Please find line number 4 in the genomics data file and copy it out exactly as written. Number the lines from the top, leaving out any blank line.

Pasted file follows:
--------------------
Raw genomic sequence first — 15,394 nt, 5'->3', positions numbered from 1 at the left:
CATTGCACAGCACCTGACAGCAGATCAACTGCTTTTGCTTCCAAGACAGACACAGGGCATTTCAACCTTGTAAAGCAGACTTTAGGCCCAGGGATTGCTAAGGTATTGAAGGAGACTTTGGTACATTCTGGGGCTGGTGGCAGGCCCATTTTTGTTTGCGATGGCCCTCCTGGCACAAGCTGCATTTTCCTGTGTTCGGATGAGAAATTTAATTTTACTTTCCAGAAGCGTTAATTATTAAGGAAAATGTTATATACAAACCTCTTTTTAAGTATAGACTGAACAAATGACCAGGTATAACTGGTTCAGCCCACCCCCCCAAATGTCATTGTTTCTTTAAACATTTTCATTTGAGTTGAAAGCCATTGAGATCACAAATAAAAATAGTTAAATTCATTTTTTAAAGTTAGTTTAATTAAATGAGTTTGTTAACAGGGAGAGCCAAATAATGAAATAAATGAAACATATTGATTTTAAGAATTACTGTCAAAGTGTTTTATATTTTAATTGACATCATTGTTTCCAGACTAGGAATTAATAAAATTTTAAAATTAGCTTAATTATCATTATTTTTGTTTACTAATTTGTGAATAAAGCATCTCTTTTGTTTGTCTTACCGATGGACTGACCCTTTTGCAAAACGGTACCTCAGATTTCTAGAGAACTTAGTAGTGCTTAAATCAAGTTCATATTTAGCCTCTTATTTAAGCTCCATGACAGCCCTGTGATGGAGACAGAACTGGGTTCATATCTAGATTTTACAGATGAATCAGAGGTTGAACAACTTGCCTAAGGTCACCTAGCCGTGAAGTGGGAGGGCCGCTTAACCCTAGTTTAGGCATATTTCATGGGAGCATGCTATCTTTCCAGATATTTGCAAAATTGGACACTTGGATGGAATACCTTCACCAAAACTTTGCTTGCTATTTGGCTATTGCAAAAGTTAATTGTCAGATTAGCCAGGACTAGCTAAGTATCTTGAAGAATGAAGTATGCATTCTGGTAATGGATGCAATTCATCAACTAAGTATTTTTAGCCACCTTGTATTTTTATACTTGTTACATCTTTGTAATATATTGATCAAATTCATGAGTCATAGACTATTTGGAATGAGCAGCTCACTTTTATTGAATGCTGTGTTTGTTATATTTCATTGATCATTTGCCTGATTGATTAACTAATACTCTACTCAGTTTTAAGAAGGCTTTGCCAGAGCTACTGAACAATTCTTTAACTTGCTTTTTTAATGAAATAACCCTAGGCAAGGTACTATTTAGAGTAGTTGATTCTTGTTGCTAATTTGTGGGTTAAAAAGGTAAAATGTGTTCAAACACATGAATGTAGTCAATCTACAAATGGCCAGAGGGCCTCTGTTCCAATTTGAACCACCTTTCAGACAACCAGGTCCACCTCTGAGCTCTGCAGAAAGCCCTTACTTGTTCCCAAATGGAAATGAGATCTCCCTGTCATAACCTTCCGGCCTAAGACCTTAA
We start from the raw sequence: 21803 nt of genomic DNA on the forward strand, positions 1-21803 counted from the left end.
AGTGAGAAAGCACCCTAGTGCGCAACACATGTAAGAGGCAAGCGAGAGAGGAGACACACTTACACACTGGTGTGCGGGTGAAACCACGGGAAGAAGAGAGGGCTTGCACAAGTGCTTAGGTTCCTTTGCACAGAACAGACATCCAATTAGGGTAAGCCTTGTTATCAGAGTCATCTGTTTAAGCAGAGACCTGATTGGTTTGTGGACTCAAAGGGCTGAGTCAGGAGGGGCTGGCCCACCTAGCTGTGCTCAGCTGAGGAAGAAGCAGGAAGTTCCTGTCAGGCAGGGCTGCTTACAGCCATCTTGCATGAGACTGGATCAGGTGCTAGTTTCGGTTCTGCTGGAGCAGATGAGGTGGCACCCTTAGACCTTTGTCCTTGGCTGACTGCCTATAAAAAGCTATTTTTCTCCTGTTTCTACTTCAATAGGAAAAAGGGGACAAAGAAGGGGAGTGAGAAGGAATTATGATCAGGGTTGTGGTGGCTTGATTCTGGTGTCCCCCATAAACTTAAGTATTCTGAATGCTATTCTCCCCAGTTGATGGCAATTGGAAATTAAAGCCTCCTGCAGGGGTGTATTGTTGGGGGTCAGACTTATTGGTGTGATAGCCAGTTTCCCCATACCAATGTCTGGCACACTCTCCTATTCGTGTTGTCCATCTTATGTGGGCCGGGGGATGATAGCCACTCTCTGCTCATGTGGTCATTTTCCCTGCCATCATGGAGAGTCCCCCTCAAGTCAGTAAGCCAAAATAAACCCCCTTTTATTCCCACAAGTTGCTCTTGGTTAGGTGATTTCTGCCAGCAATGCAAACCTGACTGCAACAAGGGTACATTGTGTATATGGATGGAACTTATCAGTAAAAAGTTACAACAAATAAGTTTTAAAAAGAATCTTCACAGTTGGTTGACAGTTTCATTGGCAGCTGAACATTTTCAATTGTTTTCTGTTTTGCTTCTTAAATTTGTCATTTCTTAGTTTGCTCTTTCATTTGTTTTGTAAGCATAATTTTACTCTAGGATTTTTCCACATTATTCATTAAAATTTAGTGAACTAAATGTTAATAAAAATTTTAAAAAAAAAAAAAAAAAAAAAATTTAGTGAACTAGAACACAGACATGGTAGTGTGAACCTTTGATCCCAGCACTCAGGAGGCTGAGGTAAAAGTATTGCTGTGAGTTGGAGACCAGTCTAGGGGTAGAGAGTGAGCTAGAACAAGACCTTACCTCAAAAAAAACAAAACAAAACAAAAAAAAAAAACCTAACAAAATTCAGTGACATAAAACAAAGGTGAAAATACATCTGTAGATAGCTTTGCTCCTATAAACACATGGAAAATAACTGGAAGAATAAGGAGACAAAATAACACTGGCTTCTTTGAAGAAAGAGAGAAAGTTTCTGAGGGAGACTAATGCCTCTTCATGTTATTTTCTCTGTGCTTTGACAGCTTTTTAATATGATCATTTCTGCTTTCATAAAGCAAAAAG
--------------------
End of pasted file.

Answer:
AGTGAGAAAGCACCCTAGTGCGCAACACATGTAAGAGGCAAGCGAGAGAGGAGACACACTTACACACTGGTGTGCGGGTGAAACCACGGGAAGAAGAGAGGGCTTGCACAAGTGCTTAGGTTCCTTTGCACAGAACAGACATCCAATTAGGGTAAGCCTTGTTATCAGAGTCATCTGTTTAAGCAGAGACCTGATTGGTTTGTGGACTCAAAGGGCTGAGTCAGGAGGGGCTGGCCCACCTAGCTGTGCTCAGCTGAGGAAGAAGCAGGAAGTTCCTGTCAGGCAGGGCTGCTTACAGCCATCTTGCATGAGACTGGATCAGGTGCTAGTTTCGGTTCTGCTGGAGCAGATGAGGTGGCACCCTTAGACCTTTGTCCTTGGCTGACTGCCTATAAAAAGCTATTTTTCTCCTGTTTCTACTTCAATAGGAAAAAGGGGACAAAGAAGGGGAGTGAGAAGGAATTATGATCAGGGTTGTGGTGGCTTGATTCTGGTGTCCCCCATAAACTTAAGTATTCTGAATGCTATTCTCCCCAGTTGATGGCAATTGGAAATTAAAGCCTCCTGCAGGGGTGTATTGTTGGGGGTCAGACTTATTGGTGTGATAGCCAGTTTCCCCATACCAATGTCTGGCACACTCTCCTATTCGTGTTGTCCATCTTATGTGGGCCGGGGGATGATAGCCACTCTCTGCTCATGTGGTCATTTTCCCTGCCATCATGGAGAGTCCCCCTCAAGTCAGTAAGCCAAAATAAACCCCCTTTTATTCCCACAAGTTGCTCTTGGTTAGGTGATTTCTGCCAGCAATGCAAACCTGACTGCAACAAGGGTACATTGTGTATATGGATGGAACTTATCAGTAAAAAGTTACAACAAATAAGTTTTAAAAAGAATCTTCACAGTTGGTTGACAGTTTCATTGGCAGCTGAACATTTTCAATTGTTTTCTGTTTTGCTTCTTAAATTTGTCATTTCTTAGTTTGCTCTTTCATTTGTTTTGTAAGCATAATTTTACTCTAGGATTTTTCCACATTATTCATTAAAATTTAGTGAACTAAATGTTAATAAAAATTTTAAAAAAAAAAAAAAAAAAAAAATTTAGTGAACTAGAACACAGACATGGTAGTGTGAACCTTTGATCCCAGCACTCAGGAGGCTGAGGTAAAAGTATTGCTGTGAGTTGGAGACCAGTCTAGGGGTAGAGAGTGAGCTAGAACAAGACCTTACCTCAAAAAAAACAAAACAAAACAAAAAAAAAAAACCTAACAAAATTCAGTGACATAAAACAAAGGTGAAAATACATCTGTAGATAGCTTTGCTCCTATAAACACATGGAAAATAACTGGAAGAATAAGGAGACAAAATAACACTGGCTTCTTTGAAGAAAGAGAGAAAGTTTCTGAGGGAGACTAATGCCTCTTCATGTTATTTTCTCTGTGCTTTGACAGCTTTTTAATATGATCATTTCTGCTTTCATAAAGCAAAAAG